Having sketched out my pedagogical interest in combining the teaching of critical practice with a close study of Samuel Beckett’s work in the first part of this blog post double bill, let me now tell you more about the actual teaching project itself: after a series of lectures, seminars, presentations and workshops, I give the students a poem by Beckett, and ask them to devise a piece of drama in response, about which they subsequently write a piece of reflective documentation. I keep the instructions on the brief deliberately open, and the students develop their ideas, shoot and edit, in consultation with me. You can watch one such response, to Beckett’s “What Is the Word”, directed by Matthew Andrews, Leila Pourhosseini and Olivia Witt here:

With the allusions to Beckett’s own experience of aphasia, the use of stylized movement, ambiguous space, pared-down narrative and rhythmic repetition, Beckett’s influence is evident. But the piece also develops a distinct aesthetic identity: Beckett’s work often has the camera capturing action unfolding on a stage-like space, whereby, as my colleague Jonathan Bignell has argued,

“the duration of camera shots and the common use of long shots giving access to the completeness and depth of the space militates against the camera’s restriction of choice about where to look, so that the camera’s agency as an instrument of selective perception is diminished.”[1]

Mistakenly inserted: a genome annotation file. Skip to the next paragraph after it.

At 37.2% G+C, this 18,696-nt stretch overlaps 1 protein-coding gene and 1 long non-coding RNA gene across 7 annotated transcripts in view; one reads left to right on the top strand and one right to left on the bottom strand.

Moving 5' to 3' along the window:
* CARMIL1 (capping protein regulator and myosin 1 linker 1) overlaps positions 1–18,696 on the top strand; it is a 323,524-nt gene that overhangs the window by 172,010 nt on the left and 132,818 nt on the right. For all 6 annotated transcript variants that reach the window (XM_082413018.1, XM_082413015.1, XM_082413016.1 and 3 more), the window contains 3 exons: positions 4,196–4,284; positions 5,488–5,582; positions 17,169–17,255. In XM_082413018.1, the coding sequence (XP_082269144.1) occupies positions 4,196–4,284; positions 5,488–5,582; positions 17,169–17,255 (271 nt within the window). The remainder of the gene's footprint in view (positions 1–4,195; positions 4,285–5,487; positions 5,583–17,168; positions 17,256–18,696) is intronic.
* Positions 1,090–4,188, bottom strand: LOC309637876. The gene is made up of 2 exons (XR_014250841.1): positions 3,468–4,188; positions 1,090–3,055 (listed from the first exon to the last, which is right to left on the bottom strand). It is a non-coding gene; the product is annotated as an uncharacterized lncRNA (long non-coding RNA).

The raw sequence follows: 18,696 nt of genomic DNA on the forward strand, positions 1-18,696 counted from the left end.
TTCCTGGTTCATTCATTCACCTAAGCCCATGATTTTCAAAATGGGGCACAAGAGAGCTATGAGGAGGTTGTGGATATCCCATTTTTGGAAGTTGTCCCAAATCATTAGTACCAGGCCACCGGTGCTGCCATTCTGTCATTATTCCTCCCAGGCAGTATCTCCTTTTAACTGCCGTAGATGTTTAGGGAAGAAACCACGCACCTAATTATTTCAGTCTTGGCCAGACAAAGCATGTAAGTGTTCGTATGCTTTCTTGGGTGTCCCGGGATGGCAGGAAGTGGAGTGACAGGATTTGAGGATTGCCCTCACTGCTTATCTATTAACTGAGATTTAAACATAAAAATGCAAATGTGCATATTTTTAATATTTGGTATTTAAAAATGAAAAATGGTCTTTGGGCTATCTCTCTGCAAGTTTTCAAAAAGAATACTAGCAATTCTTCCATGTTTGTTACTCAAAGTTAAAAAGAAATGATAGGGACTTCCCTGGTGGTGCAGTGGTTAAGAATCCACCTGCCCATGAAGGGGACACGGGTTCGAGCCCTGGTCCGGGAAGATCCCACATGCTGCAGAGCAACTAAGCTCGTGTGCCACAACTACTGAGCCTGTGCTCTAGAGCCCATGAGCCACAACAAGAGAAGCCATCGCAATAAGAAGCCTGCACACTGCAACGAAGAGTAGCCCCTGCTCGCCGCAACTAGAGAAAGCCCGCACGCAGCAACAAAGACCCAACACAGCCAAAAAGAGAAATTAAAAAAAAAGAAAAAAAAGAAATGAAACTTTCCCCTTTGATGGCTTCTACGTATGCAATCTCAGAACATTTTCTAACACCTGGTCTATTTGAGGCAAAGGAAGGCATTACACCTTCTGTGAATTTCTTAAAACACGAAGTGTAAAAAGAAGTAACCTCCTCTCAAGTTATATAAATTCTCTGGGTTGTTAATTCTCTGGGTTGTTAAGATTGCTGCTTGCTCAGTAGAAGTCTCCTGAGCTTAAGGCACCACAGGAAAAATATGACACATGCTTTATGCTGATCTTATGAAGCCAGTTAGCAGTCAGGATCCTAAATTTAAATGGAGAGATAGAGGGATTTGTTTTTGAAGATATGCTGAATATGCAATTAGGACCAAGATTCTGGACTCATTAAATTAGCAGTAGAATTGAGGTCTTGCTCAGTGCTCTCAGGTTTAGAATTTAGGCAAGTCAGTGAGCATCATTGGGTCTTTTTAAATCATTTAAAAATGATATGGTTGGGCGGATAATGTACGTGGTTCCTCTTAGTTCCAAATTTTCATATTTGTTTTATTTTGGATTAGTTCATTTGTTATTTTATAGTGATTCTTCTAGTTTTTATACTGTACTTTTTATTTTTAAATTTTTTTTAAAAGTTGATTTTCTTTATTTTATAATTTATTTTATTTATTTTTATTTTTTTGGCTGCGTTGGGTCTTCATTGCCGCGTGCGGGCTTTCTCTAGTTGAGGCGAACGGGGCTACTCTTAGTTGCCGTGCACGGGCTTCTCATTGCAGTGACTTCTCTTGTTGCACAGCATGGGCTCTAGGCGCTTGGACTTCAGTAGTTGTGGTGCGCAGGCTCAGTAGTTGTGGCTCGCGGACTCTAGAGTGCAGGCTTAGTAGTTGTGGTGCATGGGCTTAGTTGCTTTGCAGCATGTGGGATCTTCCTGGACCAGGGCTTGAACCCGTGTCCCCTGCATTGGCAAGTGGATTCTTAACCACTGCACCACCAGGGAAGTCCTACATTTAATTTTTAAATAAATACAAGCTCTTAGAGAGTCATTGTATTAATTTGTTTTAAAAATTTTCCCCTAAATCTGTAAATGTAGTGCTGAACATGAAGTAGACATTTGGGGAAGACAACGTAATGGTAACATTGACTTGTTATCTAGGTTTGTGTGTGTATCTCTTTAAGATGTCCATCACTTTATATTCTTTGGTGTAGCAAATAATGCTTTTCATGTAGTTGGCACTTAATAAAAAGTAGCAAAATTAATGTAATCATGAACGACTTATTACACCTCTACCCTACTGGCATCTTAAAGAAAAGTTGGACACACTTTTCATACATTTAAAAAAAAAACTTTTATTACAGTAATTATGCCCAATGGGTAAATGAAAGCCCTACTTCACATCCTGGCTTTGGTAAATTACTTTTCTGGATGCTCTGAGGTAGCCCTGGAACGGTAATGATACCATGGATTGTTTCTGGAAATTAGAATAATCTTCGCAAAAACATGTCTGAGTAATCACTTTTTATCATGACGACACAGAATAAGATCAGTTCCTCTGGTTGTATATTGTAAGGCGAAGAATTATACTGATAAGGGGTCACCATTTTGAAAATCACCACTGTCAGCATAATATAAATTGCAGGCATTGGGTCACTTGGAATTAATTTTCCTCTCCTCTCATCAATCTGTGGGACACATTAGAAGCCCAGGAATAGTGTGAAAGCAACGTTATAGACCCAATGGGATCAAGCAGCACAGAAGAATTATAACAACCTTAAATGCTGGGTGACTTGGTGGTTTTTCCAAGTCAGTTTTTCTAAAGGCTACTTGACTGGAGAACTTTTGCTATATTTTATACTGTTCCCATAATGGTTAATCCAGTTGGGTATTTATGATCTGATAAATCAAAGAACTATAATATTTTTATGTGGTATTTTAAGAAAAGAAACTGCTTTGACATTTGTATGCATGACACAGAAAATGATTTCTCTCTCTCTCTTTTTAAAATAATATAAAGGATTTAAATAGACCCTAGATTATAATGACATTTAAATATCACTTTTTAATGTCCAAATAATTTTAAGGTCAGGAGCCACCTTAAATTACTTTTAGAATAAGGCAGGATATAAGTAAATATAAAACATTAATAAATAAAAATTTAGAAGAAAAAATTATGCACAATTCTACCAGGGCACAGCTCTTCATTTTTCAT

Here, the camera has an investigative, active agency that probes into the space, which, together with the rhythmic editing, addresses the thematic concept of (obscured) vision and its relationship to knowledge, in a particular way.  Here, Olivia Witt thoughtfully remarks in her documentation that the intention was “that the shadows on the male character’s face would depict his obscured knowledge in a way which could not be expressed through a complete lack of light, as shadows require light to exist, thus the male character’s knowledge is not absent, just concealed.”

Through the bringing together of the range of expertise and resources we enjoy here at the University, I have been delighted to facilitate the making of such research-driven, critically reflective student work that I hope you agree vividly demonstrates the students’ skills and understanding. What it shows is that creative (and, indeed, playful) experimentation and the current emphases on professionalization and employability are not binary opposites; in fact, one can, and should, meaningfully inform the other.

[1] Bignell, Jonathan. Beckett on screen: the television plays. Manchester: Manchester UP, 2009, p.141.


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